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Applebaum v. Hersh

Appellate Division of the Supreme Court of New York, First Department
Jun 14, 1966
26 A.D.2d 58 (N.Y. App. Div. 1966)


June 14, 1966.

Appeal from the Supreme Court, Bronx County, SAMUEL J. SILVERMAN, J.

Herman Schmertz of counsel ( Harry A. Gair with him on the brief; Gair Gair, attorneys), for appellant.

John M. Cunneen of counsel ( Brady, Devlin, Grubbs, Lawler Reid, attorneys), for respondents.

Plaintiff appeals from a judgment entered on a verdict for defendants in this action for personal injuries based on the negligence of defendant Howard R. Hersh, the operator of a motor vehicle owned by defendant Martin Hersh, in striking plaintiff, a pedestrian, who was crossing Morris Avenue in The Bronx.

Plaintiff contends the trial court committed prejudicial error in refusing her request for the instruction that she had the right of way over defendants' motor vehicle. We think she is correct and that a new trial must be had.

It appears that plaintiff and her father were walking east on the south side of 174th Street on January 23, 1963, at about 6:30 P.M. When they came to Morris Avenue the light was green in their favor. Plaintiff was able to see a block and a half to her left into Morris Avenue and there was no moving traffic. She testified that she proceeded into the street, crossing in about the same direction as she had been walking, in between the line of the curb and the line of the building with her father to her left; that she went about 10 feet from the curb of Morris Avenue when she saw and at about the same time was struck by a car behind her. The car collided with plaintiff's lower left side and she was thrown to the ground.

Plaintiff's father, Samuel Applebaum, testified the plaintiff and he had been walking east on the crosswalk when he was struck on his left side and thrown into the roadway. The father's testimony is that at that time he was to the right of his daughter. The father arose to his feet immediately and observed his daughter in the roadway.

Patrolman Raymond Godley testified that he responded to a call at about 6:25 P.M. and proceeded in a radio car with another patrolman to the accident scene; that it was dark and raining; that he found the plaintiff in the roadway and in the pedestrian crosswalk about 8 to 10 feet from the west curb of Morris Avenue; and that he remained at the scene until an ambulance from Morrisiania Hospital came and took plaintiff away. The patrolman testified to the effect that the driver, Howard R. Hersh, stated: "he was proceeding eastbound on 174th Street * * * he made a turn to proceed southbound * * *. And as he turned the corner he said he saw these people but it was too late and he just hit them." The patrolman's memorandum book noted the conversation as follows: "Made right turn into Morris Ave. did not see aided until it was too late." There was no notation of defendant Howard R. Hersh stating that he hit the plaintiff.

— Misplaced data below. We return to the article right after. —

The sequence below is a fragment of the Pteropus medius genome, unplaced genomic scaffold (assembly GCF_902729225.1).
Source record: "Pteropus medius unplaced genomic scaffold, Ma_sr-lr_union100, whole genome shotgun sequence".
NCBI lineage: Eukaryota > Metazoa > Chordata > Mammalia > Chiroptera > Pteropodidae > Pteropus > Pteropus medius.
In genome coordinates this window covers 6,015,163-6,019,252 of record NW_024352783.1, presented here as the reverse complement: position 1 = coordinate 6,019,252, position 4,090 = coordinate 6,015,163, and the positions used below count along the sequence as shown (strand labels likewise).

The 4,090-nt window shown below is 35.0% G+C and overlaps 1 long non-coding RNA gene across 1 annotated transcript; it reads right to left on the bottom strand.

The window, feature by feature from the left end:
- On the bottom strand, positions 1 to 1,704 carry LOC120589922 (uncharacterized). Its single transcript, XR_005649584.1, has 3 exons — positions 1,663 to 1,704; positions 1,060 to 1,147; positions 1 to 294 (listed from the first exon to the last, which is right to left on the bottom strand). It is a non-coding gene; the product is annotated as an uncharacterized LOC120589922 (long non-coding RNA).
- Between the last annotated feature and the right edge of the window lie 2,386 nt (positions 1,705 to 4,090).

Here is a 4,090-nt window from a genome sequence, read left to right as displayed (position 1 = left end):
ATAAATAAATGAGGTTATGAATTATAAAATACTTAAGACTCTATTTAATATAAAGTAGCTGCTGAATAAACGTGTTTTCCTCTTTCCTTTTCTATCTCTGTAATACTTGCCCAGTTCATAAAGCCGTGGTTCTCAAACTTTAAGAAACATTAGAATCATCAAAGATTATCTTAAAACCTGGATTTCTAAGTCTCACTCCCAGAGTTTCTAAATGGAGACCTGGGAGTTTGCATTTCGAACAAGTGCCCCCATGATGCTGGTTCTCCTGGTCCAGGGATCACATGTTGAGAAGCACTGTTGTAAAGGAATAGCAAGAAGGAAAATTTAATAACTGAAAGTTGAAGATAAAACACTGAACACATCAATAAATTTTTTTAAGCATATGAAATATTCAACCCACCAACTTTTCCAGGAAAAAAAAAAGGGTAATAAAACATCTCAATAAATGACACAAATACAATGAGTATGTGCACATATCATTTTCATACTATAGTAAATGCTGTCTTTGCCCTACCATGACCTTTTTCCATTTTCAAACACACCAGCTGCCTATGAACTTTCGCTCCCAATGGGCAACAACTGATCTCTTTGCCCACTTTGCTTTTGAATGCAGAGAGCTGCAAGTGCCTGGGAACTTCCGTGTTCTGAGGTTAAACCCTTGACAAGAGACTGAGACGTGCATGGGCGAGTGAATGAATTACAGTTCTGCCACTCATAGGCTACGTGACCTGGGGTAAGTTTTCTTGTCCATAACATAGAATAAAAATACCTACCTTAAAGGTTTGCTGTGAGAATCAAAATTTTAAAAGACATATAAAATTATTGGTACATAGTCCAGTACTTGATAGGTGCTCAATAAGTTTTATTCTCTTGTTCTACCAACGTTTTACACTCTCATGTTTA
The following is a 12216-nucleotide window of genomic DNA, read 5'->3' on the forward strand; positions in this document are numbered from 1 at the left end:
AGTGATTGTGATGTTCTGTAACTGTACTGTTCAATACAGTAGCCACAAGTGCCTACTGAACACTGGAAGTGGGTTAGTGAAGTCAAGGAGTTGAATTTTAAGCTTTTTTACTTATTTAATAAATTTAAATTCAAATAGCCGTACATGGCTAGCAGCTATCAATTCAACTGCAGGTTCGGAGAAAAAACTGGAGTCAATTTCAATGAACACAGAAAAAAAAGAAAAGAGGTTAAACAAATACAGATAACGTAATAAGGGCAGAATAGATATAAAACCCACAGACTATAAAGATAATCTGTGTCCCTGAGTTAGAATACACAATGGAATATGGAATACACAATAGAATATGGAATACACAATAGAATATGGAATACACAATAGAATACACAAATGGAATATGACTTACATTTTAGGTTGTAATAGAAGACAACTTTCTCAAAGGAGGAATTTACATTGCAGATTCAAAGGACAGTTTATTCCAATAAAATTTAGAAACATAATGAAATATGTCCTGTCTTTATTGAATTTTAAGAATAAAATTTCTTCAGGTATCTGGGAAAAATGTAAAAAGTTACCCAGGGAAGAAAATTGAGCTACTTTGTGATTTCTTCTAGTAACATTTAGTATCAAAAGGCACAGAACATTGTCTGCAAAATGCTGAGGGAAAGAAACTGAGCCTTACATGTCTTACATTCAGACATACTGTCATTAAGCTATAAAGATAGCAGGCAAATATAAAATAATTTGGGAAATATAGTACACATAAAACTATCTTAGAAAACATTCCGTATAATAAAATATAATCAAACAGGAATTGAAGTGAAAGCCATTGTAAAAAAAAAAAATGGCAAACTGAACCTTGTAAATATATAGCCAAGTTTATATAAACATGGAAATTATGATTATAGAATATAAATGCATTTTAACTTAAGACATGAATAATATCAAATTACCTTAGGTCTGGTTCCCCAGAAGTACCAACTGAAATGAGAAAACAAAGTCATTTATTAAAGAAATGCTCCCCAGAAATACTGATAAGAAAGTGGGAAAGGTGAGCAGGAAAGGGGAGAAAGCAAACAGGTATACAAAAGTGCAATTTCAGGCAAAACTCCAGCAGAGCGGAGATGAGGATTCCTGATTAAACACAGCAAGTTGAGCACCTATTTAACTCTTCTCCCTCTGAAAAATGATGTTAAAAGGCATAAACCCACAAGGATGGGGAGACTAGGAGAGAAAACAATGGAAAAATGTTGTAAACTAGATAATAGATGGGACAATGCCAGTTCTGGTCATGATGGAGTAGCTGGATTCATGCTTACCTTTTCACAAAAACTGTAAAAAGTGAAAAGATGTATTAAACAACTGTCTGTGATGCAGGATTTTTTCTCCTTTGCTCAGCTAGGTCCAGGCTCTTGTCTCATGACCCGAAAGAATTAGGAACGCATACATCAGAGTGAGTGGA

Defendant, Howard R. Hersh, testified he was driving east on 174th Street and when he reached the intersection of Morris Avenue the light was red against him and he stopped; when the light changed from red to green he began to make his right turn into Morris Avenue; that he noticed two people eight feet away from his car and could not have been going more than five miles per hour; and that without sounding his horn he applied his brakes and stopped his car about three feet away from the plaintiff without coming into contact with her.

Occupants of defendants' automobile and of another vehicle behind it testified they saw the fallen plaintiff immediately after defendants' automobile stopped at which time plaintiff was on a steel grating four or five feet away.

Dr. Benjamin S. Golub, a physician called by the defendants, stated that plaintiff's fracture is of a kind which may arise out of a skiing accident but atypical of an automobile accident.